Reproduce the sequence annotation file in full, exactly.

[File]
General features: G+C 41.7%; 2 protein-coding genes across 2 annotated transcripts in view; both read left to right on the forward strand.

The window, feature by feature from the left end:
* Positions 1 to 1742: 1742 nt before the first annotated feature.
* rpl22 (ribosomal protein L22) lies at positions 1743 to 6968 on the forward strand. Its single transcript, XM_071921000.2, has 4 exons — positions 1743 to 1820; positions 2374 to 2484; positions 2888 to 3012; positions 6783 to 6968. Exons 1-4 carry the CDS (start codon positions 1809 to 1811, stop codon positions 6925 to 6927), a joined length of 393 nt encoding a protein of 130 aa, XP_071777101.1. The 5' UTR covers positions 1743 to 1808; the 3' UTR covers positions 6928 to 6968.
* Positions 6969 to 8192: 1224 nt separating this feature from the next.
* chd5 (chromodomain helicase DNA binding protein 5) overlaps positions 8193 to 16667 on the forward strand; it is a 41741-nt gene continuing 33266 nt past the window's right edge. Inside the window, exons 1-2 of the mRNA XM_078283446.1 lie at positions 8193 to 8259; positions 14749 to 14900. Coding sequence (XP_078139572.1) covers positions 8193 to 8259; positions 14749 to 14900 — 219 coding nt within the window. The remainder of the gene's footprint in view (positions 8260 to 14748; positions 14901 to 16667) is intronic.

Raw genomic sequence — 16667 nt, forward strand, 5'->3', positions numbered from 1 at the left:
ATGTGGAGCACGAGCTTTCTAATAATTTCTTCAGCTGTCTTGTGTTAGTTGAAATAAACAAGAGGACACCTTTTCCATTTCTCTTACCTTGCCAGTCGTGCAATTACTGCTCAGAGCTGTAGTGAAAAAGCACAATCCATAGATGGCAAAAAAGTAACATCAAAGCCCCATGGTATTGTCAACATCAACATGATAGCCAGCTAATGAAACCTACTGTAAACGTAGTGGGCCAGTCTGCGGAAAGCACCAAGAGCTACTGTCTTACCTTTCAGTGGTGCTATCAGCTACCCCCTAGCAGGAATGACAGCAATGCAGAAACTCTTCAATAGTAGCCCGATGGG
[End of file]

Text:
General features: G+C 41.7%; 2 protein-coding genes across 2 annotated transcripts in view; both read left to right on the forward strand.

The window, feature by feature from the left end:
* Positions 1 to 1742: 1742 nt before the first annotated feature.
* rpl22 (ribosomal protein L22) lies at positions 1743 to 6968 on the forward strand. Its single transcript, XM_071921000.2, has 4 exons — positions 1743 to 1820; positions 2374 to 2484; positions 2888 to 3012; positions 6783 to 6968. Exons 1-4 carry the CDS (start codon positions 1809 to 1811, stop codon positions 6925 to 6927), a joined length of 393 nt encoding a protein of 130 aa, XP_071777101.1. The 5' UTR covers positions 1743 to 1808; the 3' UTR covers positions 6928 to 6968.
* Positions 6969 to 8192: 1224 nt separating this feature from the next.
* chd5 (chromodomain helicase DNA binding protein 5) overlaps positions 8193 to 16667 on the forward strand; it is a 41741-nt gene continuing 33266 nt past the window's right edge. Inside the window, exons 1-2 of the mRNA XM_078283446.1 lie at positions 8193 to 8259; positions 14749 to 14900. Coding sequence (XP_078139572.1) covers positions 8193 to 8259; positions 14749 to 14900 — 219 coding nt within the window. The remainder of the gene's footprint in view (positions 8260 to 14748; positions 14901 to 16667) is intronic.

Raw genomic sequence — 16667 nt, forward strand, 5'->3', positions numbered from 1 at the left:
ATGTGGAGCACGAGCTTTCTAATAATTTCTTCAGCTGTCTTGTGTTAGTTGAAATAAACAAGAGGACACCTTTTCCATTTCTCTTACCTTGCCAGTCGTGCAATTACTGCTCAGAGCTGTAGTGAAAAAGCACAATCCATAGATGGCAAAAAAGTAACATCAAAGCCCCATGGTATTGTCAACATCAACATGATAGCCAGCTAATGAAACCTACTGTAAACGTAGTGGGCCAGTCTGCGGAAAGCACCAAGAGCTACTGTCTTACCTTTCAGTGGTGCTATCAGCTACCCCCTAGCAGGAATGACAGCAATGCAGAAACTCTTCAATAGTAGCCCGATGGG